Hundreds of students, teachers and administrators from Foothill and De Anza community colleges will descend upon the state Capitol Monday and join tens of thousands from across the state to protest steep financial cuts to their schools.
Organized by the Student Senate of California Community Colleges, Monday’s annual “Day of Action” calls upon state legislators and voters to prioritize higher education. Students have marched each year since 2003, when then-Gov. Gray Davis, faced with a $36 billion budget deficit, made draconian funding cuts to public education, Foothill College student Stephanie McGhee said.
Organizers expect a turnout of 30,000 people this year. Buses, costing each school about $8,000, will begin picking up marchers at 6 a.m. Monday.
This year, the Foothill-De Anza Community College District could face a staggering $8-$22 million in setbacks, Kurt Hueg, associate vice president at Foothill College, said.
The setbacks would take effect as early as July of next year, because the college has a one-time “stability fund” to allow the college's constituency groups to carefully plan for adjustments, Marisa Spatafore, communications director at De Anza College, said.
But even in the best-case scenario, the college will be forced to further reduce course offerings and lay off staff, according to district officials.
“These budget cuts are killing your dreams,” McGhee, 27, a single mom and second-year Foothill College student, said.
She had to drop out of high school 12 years ago to take care of her family when her sister was diagnosed with autism and given one year to live. It has taken her a lot of effort to gather strength and courage to return to school, she said.
When she started at Foothill College a year ago, she was getting Cs and Ds, because it had been awhile since she had been in school.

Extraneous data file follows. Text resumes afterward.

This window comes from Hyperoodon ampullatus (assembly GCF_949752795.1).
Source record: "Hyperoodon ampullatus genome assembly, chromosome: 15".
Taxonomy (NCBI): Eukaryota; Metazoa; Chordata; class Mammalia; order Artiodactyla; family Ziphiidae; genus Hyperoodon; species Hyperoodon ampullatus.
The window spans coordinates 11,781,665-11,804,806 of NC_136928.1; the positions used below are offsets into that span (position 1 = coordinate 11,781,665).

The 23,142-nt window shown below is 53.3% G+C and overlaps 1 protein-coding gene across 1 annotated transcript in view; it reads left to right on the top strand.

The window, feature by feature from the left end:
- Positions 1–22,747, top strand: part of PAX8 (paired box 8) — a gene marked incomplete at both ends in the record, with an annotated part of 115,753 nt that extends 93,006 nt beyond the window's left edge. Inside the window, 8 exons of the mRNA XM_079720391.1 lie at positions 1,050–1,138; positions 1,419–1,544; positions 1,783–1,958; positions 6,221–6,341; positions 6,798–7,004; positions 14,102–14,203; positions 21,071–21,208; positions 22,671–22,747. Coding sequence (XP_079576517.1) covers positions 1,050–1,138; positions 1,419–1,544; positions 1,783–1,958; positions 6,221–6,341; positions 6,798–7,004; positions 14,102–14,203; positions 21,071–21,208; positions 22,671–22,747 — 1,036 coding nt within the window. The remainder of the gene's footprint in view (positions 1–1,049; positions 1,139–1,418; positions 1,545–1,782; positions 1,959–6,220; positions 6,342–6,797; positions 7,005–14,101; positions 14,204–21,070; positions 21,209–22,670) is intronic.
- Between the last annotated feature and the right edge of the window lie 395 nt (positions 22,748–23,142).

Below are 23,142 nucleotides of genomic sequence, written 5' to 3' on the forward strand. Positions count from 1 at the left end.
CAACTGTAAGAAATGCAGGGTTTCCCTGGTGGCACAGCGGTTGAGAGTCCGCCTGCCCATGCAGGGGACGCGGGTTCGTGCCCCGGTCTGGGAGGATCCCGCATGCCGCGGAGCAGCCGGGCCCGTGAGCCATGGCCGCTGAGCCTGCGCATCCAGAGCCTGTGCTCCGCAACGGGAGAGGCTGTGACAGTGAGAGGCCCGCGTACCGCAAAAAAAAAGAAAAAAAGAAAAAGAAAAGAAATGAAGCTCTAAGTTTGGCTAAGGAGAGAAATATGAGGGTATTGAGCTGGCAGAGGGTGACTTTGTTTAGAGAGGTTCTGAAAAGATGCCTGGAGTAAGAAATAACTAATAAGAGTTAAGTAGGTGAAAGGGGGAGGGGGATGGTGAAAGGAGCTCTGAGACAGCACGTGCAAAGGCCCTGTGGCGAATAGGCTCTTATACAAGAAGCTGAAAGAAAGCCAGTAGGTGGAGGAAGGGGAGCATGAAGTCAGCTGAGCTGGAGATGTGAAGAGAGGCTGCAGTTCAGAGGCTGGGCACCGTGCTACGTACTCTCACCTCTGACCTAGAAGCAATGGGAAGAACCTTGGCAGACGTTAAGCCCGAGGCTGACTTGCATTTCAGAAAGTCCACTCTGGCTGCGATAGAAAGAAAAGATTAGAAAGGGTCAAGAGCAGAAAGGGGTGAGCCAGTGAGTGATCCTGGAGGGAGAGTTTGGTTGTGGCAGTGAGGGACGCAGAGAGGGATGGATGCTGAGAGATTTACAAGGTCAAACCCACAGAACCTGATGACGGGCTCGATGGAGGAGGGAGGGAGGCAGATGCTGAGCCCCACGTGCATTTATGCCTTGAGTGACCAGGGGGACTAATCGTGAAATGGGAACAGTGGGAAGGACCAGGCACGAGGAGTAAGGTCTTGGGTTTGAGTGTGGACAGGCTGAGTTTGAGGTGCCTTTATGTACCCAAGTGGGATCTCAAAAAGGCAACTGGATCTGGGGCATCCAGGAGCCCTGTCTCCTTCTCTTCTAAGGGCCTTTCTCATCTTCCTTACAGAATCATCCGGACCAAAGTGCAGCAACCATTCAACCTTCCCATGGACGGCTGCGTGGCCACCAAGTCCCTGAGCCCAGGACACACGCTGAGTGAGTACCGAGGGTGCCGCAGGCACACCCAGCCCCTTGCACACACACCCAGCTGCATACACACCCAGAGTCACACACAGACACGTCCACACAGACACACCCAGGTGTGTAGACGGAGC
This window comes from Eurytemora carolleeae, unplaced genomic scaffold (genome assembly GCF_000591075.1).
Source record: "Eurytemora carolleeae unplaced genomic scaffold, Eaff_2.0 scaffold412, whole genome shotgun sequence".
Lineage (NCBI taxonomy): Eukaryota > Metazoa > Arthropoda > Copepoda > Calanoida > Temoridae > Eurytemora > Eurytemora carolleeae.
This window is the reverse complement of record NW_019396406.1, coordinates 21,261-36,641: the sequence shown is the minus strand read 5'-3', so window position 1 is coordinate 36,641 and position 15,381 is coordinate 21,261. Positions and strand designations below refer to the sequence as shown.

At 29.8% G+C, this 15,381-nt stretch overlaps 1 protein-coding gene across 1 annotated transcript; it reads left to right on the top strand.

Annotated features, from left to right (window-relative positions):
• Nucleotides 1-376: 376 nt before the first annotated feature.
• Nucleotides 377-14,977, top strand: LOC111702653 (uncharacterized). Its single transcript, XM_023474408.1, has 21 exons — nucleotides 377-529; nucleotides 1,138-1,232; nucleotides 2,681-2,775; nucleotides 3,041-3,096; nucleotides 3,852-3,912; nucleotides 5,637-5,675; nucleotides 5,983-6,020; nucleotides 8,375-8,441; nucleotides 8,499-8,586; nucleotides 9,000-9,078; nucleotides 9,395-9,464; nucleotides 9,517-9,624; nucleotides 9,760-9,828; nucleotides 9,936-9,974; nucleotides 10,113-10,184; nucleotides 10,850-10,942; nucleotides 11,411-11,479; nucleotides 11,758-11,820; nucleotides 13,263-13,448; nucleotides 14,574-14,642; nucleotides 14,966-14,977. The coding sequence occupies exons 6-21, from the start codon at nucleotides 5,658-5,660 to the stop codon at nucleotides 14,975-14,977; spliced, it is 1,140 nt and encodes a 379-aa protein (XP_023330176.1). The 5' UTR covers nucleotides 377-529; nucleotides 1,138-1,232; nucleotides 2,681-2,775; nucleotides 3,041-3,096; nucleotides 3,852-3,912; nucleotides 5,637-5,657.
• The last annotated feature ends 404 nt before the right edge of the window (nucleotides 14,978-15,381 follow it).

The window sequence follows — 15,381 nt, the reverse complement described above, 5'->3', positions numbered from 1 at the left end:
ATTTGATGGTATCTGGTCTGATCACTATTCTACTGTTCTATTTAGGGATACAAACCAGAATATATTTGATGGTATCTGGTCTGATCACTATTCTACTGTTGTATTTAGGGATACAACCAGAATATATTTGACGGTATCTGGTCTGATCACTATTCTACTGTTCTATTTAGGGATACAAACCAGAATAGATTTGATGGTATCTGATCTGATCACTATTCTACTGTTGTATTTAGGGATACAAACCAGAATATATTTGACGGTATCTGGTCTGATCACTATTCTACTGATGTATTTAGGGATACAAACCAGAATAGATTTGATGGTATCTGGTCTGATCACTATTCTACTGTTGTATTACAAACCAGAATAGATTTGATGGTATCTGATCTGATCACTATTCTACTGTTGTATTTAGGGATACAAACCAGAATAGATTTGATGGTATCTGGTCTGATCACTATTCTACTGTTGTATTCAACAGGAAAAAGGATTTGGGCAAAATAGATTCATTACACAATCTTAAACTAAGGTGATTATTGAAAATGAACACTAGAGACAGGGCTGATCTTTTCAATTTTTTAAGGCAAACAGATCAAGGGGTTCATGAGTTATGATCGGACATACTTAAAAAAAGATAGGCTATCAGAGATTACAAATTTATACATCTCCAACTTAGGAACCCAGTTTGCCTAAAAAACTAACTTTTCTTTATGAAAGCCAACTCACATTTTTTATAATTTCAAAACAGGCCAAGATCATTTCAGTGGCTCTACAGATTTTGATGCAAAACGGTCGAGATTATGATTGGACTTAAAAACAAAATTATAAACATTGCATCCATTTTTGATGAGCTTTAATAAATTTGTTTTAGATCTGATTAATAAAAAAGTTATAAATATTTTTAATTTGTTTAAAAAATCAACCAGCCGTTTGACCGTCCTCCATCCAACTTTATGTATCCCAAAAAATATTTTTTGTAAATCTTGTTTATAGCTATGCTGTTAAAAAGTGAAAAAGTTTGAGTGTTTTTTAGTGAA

With help from the college’s writing center, she improved to obtaining As and Bs. But now the writing center is gone because of the budget deficit, she said. She now has trouble getting into courses that have wait lists 30 to 40 people long, she said.
“It’s discouraging when you’ve been told no, you can’t do something, and you’ve gotten enough courage to do it, and then you’re being turned away,” she said.
Etienne Bowie, a second-year student at Foothill College, said he was homeless before going to college and depends on grants and financial aid to attend class.
“I don’t get it,” he said about the proposed cuts. “You talk about kids getting into trouble, about not being able to find jobs,” he said.
“We need to be more prepared and educated,” he said about today’s economic environment. “What are they supposed to do? They can’t get into classrooms. They don’t go to school. They can’t work,” he said. “It’s about fighting for what’s important.”
Fees per unit will also likely increase from $17-$24 starting July of next year, Hueg said. The fee increase is part of the governor’s plan to increase revenue and offset spending cuts, he said.
“Most students who are full time take between 12 to 16 units,” said Daphne Small, director of student activities at Foothill College.
“It’s still more affordable than a UC, but for students who are already struggling, it’s pretty big,” she added about the fee increase.
In the best-case scenario, California legislators and voters would have to approve Gov. Jerry Brown’s June tax package and extend Proposition 98 in order to keep the cuts at Foothill-De Anza College to a minimum of $8 million, said school officials.
Proposition 98, or Classroom Instructional and Improvement and Accountability Act, was approved in 1988 and requires a minimum percentage of the state
budget to be spent on K-14 education.
If the tax package fails and voters approve the continuation of Proposition 98, the Foothill-De Anza Community College District would face $14 million in cuts, according to the Community College League of California.
If both the tax package and Proposition 98 fail, the colleges will be left with $22 million in cuts.
The worst-case scenario would be “catastrophic,” Spatafore said.
“Hey, we are students,” Thoa Hoang, a second-year student at De Anza College, said she wants to tell legislators. “But that doesn’t mean you can neglect us, and it doesn’t mean you can cut education first.”
Nevin Sarina, a fourth-year student at De Anza College, said the march is way to bring more of his peers to the ballot.
“I think getting people to care more about education and participating in the political process is also very important for college students,” he said. “This
demographic is least likely to vote.”
Exactly what programs and departments will be affected has yet to be decided, Spatafore said.
“Programs and services will be looked at in detail to plan for the inevitable reductions that we’ll face, because right now it is a matter of degree,” she said.
"We’re beginning that planning process now. We are sure to speak with all of our